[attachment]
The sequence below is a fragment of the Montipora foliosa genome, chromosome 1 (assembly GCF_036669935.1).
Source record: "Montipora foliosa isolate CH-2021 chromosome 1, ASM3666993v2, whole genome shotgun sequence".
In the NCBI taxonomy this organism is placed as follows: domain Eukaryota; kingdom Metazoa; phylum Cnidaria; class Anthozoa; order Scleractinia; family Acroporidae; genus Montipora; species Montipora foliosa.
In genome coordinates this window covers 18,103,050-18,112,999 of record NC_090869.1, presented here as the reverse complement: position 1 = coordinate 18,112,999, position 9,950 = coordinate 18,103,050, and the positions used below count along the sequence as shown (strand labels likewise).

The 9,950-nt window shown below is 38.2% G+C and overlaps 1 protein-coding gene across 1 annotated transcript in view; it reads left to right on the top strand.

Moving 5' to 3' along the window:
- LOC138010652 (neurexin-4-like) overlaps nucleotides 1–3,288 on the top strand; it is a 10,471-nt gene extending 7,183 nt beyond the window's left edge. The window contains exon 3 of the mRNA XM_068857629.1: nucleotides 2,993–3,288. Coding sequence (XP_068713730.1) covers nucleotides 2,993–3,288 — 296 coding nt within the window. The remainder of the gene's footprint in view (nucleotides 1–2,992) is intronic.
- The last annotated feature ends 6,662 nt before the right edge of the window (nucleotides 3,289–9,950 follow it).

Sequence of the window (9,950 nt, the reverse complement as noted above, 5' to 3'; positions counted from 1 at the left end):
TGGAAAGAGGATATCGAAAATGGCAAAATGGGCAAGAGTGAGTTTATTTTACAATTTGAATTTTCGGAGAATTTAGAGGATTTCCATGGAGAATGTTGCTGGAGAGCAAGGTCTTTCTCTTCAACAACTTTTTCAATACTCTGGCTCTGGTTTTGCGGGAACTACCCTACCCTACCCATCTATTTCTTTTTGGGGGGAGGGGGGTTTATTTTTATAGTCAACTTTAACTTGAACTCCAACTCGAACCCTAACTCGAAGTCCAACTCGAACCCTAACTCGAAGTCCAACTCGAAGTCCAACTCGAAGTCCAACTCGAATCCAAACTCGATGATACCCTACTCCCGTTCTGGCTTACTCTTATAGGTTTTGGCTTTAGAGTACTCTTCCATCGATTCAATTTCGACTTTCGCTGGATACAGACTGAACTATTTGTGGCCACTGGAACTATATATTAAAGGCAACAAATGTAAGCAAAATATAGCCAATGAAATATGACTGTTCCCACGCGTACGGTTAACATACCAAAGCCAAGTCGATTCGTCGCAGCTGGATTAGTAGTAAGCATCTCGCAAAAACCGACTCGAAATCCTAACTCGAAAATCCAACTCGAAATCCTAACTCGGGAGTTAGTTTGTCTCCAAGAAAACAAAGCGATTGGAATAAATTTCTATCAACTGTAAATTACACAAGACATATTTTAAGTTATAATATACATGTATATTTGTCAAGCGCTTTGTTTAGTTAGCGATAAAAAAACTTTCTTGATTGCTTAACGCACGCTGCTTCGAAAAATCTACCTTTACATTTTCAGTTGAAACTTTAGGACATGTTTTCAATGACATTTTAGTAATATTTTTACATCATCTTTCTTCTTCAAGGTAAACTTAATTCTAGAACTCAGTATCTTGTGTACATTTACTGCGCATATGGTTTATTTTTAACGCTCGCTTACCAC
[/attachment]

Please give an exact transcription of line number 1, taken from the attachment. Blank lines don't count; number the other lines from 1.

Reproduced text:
The sequence below is a fragment of the Montipora foliosa genome, chromosome 1 (assembly GCF_036669935.1).